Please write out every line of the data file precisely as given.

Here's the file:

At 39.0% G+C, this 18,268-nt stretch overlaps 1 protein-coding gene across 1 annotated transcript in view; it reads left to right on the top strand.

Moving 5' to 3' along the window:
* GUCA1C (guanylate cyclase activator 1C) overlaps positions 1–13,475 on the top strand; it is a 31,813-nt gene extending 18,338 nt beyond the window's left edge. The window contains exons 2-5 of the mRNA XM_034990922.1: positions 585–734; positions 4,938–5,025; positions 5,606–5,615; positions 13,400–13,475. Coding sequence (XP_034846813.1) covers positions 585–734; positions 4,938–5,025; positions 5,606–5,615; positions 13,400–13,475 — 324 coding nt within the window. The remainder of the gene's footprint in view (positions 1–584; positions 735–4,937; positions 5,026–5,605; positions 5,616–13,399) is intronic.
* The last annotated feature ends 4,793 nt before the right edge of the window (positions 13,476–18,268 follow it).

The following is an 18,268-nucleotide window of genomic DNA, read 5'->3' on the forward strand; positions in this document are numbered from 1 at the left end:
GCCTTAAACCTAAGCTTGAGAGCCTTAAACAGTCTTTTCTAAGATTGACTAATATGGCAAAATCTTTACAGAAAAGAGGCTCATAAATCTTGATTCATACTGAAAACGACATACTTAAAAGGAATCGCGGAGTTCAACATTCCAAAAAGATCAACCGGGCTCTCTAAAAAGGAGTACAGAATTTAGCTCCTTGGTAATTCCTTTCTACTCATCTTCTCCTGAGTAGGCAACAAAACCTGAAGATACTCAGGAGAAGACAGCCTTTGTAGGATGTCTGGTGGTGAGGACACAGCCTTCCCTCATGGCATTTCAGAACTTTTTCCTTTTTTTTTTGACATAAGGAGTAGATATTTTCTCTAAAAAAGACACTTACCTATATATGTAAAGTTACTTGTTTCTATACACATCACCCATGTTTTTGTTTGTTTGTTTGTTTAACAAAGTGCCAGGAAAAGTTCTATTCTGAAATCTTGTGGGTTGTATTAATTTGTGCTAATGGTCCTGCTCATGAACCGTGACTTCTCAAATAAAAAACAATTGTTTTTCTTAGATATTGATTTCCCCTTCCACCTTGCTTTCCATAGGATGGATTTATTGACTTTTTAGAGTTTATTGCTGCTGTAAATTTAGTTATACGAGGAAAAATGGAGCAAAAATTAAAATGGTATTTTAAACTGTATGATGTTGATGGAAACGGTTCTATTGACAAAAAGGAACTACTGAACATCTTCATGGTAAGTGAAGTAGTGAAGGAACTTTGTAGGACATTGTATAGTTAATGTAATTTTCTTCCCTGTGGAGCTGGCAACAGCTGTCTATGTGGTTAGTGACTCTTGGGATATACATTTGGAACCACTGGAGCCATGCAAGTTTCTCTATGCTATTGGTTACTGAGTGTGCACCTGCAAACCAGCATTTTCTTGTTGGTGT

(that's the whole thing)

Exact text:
At 39.0% G+C, this 18,268-nt stretch overlaps 1 protein-coding gene across 1 annotated transcript in view; it reads left to right on the top strand.

Moving 5' to 3' along the window:
* GUCA1C (guanylate cyclase activator 1C) overlaps positions 1–13,475 on the top strand; it is a 31,813-nt gene extending 18,338 nt beyond the window's left edge. The window contains exons 2-5 of the mRNA XM_034990922.1: positions 585–734; positions 4,938–5,025; positions 5,606–5,615; positions 13,400–13,475. Coding sequence (XP_034846813.1) covers positions 585–734; positions 4,938–5,025; positions 5,606–5,615; positions 13,400–13,475 — 324 coding nt within the window. The remainder of the gene's footprint in view (positions 1–584; positions 735–4,937; positions 5,026–5,605; positions 5,616–13,399) is intronic.
* The last annotated feature ends 4,793 nt before the right edge of the window (positions 13,476–18,268 follow it).

The following is an 18,268-nucleotide window of genomic DNA, read 5'->3' on the forward strand; positions in this document are numbered from 1 at the left end:
GCCTTAAACCTAAGCTTGAGAGCCTTAAACAGTCTTTTCTAAGATTGACTAATATGGCAAAATCTTTACAGAAAAGAGGCTCATAAATCTTGATTCATACTGAAAACGACATACTTAAAAGGAATCGCGGAGTTCAACATTCCAAAAAGATCAACCGGGCTCTCTAAAAAGGAGTACAGAATTTAGCTCCTTGGTAATTCCTTTCTACTCATCTTCTCCTGAGTAGGCAACAAAACCTGAAGATACTCAGGAGAAGACAGCCTTTGTAGGATGTCTGGTGGTGAGGACACAGCCTTCCCTCATGGCATTTCAGAACTTTTTCCTTTTTTTTTTGACATAAGGAGTAGATATTTTCTCTAAAAAAGACACTTACCTATATATGTAAAGTTACTTGTTTCTATACACATCACCCATGTTTTTGTTTGTTTGTTTGTTTAACAAAGTGCCAGGAAAAGTTCTATTCTGAAATCTTGTGGGTTGTATTAATTTGTGCTAATGGTCCTGCTCATGAACCGTGACTTCTCAAATAAAAAACAATTGTTTTTCTTAGATATTGATTTCCCCTTCCACCTTGCTTTCCATAGGATGGATTTATTGACTTTTTAGAGTTTATTGCTGCTGTAAATTTAGTTATACGAGGAAAAATGGAGCAAAAATTAAAATGGTATTTTAAACTGTATGATGTTGATGGAAACGGTTCTATTGACAAAAAGGAACTACTGAACATCTTCATGGTAAGTGAAGTAGTGAAGGAACTTTGTAGGACATTGTATAGTTAATGTAATTTTCTTCCCTGTGGAGCTGGCAACAGCTGTCTATGTGGTTAGTGACTCTTGGGATATACATTTGGAACCACTGGAGCCATGCAAGTTTCTCTATGCTATTGGTTACTGAGTGTGCACCTGCAAACCAGCATTTTCTTGTTGGTGT